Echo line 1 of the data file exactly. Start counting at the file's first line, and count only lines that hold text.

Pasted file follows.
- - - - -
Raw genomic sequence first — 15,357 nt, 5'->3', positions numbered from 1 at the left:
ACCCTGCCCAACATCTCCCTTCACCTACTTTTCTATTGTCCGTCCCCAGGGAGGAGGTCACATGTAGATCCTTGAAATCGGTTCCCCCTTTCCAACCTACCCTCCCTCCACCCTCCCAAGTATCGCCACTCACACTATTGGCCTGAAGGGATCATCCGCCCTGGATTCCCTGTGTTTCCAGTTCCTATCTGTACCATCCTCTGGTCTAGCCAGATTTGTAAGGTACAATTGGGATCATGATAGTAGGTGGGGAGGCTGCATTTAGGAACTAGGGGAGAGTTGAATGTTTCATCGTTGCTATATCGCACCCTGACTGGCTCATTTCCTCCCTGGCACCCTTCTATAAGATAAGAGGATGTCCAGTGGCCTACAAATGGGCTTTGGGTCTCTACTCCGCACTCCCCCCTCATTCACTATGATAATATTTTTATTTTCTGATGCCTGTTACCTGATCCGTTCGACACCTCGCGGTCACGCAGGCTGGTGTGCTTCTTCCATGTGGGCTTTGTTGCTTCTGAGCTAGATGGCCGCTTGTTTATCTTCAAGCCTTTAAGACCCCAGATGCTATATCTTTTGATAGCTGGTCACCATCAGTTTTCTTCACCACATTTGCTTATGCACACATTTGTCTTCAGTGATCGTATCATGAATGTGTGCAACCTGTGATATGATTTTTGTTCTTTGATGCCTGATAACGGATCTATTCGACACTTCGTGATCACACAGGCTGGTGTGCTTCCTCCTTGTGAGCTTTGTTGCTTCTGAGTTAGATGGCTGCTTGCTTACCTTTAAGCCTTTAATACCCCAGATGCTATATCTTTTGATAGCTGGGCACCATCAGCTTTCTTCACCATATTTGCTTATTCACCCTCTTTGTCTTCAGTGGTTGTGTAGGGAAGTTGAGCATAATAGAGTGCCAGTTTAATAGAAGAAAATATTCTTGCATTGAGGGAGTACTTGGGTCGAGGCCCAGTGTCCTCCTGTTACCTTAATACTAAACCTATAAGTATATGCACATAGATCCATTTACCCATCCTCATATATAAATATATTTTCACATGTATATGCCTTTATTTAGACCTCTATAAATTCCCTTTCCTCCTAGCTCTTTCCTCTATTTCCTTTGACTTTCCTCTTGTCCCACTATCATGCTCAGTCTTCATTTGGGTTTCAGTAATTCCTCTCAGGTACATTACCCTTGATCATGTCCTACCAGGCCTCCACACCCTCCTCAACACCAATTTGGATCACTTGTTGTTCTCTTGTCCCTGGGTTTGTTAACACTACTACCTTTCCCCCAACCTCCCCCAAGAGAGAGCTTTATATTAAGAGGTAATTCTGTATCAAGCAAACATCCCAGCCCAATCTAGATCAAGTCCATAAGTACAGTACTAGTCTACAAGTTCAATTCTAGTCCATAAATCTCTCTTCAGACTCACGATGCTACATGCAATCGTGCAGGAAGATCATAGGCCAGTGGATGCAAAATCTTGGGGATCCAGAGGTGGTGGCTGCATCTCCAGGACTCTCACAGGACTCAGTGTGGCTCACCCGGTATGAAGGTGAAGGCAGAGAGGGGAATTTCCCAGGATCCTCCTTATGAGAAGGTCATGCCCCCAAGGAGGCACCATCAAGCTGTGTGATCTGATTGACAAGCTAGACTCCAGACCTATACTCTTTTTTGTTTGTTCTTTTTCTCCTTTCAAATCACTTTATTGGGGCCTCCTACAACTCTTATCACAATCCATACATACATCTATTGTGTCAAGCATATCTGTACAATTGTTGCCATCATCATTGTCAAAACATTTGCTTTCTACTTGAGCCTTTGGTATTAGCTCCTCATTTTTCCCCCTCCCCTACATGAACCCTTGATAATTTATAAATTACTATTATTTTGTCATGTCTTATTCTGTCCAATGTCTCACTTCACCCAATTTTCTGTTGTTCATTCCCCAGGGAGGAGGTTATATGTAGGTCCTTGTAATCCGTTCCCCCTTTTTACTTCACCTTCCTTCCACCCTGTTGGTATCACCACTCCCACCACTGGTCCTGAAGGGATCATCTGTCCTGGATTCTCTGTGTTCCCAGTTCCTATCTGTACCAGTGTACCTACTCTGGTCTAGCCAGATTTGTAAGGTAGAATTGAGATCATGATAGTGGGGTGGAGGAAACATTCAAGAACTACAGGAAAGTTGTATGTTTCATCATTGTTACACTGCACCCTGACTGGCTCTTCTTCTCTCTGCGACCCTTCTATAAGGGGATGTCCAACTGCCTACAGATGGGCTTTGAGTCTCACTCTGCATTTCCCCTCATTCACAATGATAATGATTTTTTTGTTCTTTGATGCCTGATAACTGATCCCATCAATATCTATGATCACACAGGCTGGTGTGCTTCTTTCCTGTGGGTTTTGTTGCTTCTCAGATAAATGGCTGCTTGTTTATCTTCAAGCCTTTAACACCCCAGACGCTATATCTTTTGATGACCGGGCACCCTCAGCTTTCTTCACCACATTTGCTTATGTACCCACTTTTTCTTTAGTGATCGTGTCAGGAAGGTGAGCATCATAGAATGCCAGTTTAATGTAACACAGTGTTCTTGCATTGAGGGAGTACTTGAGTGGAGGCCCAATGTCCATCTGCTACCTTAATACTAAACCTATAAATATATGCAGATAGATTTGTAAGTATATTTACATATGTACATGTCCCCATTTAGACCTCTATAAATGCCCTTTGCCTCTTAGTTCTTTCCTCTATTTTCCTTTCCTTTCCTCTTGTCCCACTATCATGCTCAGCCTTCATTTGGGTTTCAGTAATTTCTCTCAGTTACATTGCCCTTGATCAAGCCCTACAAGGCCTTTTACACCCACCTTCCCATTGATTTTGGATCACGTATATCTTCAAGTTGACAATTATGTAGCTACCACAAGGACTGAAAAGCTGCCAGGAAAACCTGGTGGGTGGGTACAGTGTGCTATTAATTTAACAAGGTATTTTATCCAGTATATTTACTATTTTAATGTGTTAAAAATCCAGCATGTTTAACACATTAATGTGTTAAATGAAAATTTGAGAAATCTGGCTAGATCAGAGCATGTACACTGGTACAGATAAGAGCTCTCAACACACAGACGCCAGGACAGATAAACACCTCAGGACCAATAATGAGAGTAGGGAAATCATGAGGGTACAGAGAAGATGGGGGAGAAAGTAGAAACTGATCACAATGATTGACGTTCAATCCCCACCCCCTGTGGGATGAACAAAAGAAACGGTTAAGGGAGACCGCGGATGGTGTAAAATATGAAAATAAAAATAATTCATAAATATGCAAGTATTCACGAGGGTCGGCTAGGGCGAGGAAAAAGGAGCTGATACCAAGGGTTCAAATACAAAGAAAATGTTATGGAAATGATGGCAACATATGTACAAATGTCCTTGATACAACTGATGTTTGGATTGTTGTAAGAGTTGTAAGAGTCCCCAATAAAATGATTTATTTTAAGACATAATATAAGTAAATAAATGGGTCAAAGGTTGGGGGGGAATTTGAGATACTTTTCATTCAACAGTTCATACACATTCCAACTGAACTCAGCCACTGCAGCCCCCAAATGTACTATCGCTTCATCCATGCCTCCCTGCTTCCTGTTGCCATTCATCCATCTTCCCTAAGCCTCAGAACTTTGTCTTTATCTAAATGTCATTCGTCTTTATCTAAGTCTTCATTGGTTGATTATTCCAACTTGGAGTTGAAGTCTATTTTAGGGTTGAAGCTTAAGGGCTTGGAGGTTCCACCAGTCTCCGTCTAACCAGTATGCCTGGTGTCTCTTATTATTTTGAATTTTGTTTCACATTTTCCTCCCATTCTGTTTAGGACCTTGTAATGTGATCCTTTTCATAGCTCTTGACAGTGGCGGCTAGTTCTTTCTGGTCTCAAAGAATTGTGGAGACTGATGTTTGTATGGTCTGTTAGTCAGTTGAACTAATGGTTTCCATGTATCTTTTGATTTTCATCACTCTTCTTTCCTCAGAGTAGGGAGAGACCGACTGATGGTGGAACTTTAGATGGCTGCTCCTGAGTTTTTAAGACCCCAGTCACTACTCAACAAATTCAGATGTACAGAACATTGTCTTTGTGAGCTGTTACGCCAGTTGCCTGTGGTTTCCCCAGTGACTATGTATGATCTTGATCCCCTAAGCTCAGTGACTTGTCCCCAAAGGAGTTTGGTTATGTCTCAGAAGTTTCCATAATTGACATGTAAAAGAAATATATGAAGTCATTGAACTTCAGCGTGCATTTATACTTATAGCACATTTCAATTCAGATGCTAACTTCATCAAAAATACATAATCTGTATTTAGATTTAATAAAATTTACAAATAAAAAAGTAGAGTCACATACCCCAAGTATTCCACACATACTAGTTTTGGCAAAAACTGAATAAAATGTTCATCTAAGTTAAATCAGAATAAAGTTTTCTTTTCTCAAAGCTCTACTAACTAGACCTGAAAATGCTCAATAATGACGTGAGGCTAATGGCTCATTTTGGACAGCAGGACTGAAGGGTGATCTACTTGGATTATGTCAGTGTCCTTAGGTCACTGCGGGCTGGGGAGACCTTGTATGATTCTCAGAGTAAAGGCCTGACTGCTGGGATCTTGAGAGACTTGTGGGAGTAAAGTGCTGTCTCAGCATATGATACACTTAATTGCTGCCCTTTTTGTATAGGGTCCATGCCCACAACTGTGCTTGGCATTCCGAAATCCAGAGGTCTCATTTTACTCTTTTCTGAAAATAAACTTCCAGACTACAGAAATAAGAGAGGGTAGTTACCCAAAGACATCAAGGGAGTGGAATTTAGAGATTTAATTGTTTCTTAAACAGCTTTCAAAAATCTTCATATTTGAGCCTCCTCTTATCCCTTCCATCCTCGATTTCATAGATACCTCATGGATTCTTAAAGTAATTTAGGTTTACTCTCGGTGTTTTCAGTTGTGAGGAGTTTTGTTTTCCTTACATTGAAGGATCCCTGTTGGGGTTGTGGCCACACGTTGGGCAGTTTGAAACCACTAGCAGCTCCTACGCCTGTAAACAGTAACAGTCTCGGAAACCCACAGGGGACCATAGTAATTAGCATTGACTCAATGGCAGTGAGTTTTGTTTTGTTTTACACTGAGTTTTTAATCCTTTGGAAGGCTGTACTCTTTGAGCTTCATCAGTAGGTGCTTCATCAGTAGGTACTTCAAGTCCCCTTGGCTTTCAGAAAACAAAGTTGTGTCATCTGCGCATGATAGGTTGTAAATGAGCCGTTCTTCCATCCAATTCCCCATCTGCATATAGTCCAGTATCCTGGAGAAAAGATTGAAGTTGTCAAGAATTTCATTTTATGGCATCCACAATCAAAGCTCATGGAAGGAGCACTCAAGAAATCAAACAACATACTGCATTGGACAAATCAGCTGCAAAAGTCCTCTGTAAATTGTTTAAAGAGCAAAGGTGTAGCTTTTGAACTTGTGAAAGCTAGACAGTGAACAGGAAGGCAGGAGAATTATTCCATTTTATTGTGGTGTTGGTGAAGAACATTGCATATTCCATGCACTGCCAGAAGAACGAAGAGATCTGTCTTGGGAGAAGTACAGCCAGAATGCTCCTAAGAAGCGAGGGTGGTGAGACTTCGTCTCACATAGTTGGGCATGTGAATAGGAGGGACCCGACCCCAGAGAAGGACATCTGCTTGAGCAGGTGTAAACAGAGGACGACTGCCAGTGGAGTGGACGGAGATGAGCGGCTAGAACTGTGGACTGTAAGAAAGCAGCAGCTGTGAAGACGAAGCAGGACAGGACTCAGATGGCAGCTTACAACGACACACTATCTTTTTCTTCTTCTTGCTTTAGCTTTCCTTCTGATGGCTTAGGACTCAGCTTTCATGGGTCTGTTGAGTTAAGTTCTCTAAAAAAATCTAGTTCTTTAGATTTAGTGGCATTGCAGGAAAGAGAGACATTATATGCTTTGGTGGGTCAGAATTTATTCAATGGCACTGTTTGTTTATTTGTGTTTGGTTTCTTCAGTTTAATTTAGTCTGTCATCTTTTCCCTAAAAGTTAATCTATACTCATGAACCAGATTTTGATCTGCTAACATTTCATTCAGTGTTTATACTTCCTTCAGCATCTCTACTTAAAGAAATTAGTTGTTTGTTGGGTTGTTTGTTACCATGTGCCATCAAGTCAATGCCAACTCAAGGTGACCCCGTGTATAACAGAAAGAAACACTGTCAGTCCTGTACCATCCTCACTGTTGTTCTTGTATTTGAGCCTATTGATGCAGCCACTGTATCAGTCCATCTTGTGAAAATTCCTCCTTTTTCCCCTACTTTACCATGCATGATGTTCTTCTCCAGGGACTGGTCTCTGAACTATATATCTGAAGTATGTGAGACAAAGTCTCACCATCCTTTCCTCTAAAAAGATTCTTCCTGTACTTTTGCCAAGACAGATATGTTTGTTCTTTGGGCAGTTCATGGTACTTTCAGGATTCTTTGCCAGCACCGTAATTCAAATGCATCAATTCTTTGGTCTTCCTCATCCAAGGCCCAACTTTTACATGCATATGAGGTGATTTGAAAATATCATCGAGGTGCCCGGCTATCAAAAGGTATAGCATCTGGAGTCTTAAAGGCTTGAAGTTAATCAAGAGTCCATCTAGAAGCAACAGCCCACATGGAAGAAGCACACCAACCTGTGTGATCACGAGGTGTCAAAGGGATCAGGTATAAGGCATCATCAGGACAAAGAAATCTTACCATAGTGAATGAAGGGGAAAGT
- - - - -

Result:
Raw genomic sequence first — 15,357 nt, 5'->3', positions numbered from 1 at the left: